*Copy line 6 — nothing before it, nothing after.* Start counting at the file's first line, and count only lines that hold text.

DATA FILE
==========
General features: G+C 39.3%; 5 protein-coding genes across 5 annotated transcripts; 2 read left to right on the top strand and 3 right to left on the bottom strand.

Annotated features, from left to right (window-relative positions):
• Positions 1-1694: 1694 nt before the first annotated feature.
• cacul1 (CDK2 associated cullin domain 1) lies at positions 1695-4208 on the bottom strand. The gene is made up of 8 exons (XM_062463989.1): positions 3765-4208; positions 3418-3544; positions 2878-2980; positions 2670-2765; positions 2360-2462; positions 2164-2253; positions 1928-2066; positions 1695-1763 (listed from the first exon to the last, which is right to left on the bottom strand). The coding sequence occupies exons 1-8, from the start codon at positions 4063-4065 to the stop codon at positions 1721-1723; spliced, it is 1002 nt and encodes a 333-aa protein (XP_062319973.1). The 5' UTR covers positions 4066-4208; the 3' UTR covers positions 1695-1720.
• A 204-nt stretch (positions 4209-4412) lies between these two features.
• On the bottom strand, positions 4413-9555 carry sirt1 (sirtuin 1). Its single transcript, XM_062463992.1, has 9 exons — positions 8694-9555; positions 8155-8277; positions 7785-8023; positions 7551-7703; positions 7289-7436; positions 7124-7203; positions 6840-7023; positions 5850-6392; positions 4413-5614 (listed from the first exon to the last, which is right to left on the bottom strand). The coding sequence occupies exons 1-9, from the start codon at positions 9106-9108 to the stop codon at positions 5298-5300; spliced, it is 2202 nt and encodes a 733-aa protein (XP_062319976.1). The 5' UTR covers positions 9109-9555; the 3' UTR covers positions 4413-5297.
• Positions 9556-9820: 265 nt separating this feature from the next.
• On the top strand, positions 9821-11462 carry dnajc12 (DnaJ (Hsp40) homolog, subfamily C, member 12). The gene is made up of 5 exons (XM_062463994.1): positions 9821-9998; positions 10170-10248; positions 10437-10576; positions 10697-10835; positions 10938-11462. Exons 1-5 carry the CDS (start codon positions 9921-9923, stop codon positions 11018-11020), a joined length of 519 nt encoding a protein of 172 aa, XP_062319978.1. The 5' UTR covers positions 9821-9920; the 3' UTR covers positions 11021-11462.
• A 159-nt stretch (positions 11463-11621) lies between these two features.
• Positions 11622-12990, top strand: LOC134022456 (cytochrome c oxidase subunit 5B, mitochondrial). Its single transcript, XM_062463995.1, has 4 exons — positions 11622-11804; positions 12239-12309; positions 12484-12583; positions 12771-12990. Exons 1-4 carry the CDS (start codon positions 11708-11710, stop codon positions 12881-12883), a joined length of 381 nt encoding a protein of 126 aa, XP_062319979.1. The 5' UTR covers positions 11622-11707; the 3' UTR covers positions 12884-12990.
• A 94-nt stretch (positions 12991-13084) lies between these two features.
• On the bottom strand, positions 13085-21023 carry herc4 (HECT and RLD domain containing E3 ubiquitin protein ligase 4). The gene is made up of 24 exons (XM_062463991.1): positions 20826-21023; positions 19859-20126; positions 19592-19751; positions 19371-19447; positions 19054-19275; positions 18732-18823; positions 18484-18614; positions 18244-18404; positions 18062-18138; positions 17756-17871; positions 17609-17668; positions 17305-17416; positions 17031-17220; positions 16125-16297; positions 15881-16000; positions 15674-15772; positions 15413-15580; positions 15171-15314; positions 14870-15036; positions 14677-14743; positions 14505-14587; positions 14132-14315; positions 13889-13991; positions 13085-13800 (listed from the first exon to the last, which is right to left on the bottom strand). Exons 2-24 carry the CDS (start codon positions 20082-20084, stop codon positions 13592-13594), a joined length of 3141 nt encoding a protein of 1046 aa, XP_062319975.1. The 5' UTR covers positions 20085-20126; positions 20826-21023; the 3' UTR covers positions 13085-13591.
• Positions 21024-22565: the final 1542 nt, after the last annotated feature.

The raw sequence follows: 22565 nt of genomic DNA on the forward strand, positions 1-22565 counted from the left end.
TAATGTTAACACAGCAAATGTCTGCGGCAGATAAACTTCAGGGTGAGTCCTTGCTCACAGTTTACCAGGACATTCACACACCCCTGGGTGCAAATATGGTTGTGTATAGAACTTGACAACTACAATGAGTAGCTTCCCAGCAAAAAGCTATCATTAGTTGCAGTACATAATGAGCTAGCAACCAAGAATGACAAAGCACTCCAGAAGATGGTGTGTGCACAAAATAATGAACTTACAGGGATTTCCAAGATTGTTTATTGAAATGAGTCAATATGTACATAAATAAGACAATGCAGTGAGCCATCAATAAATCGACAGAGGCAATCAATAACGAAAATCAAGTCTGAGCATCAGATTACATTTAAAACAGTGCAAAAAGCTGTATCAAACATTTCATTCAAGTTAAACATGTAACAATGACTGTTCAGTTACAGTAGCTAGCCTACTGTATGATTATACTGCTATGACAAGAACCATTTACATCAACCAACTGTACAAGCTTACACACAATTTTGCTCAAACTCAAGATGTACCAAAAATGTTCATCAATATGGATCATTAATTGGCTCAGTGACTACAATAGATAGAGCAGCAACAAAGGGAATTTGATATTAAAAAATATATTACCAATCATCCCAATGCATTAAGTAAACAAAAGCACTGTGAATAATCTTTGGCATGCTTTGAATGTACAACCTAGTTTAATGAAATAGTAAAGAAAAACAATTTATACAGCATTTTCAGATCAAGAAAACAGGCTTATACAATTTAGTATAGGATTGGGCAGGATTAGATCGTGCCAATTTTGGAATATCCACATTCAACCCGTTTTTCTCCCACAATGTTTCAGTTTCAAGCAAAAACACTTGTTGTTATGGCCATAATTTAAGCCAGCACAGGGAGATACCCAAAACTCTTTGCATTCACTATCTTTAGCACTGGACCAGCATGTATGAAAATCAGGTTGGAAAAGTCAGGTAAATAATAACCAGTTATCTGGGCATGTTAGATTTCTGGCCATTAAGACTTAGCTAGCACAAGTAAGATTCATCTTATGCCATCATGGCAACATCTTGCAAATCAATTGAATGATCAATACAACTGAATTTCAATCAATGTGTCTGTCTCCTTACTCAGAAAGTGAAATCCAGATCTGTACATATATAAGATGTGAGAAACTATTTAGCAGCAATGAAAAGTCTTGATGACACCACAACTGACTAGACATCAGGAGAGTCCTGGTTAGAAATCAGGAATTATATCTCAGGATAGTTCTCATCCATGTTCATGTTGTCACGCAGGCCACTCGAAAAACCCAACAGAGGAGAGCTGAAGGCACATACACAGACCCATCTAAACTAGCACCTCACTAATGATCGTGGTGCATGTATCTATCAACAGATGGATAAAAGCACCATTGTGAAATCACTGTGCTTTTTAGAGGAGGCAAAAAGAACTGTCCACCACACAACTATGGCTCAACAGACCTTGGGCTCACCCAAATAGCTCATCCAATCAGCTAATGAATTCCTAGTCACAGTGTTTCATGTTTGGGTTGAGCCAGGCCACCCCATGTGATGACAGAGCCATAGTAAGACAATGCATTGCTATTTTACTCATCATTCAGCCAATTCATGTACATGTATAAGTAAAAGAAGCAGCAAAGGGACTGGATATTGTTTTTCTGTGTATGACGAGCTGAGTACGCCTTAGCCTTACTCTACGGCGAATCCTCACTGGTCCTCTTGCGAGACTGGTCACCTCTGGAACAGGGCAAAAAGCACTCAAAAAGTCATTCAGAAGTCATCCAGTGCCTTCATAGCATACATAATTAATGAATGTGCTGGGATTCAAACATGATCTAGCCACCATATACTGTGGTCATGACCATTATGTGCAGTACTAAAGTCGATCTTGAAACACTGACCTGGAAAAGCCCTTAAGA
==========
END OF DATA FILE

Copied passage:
• On the bottom strand, positions 4413-9555 carry sirt1 (sirtuin 1). Its single transcript, XM_062463992.1, has 9 exons — positions 8694-9555; positions 8155-8277; positions 7785-8023; positions 7551-7703; positions 7289-7436; positions 7124-7203; positions 6840-7023; positions 5850-6392; positions 4413-5614 (listed from the first exon to the last, which is right to left on the bottom strand). The coding sequence occupies exons 1-9, from the start codon at positions 9106-9108 to the stop codon at positions 5298-5300; spliced, it is 2202 nt and encodes a 733-aa protein (XP_062319976.1). The 5' UTR covers positions 9109-9555; the 3' UTR covers positions 4413-5297.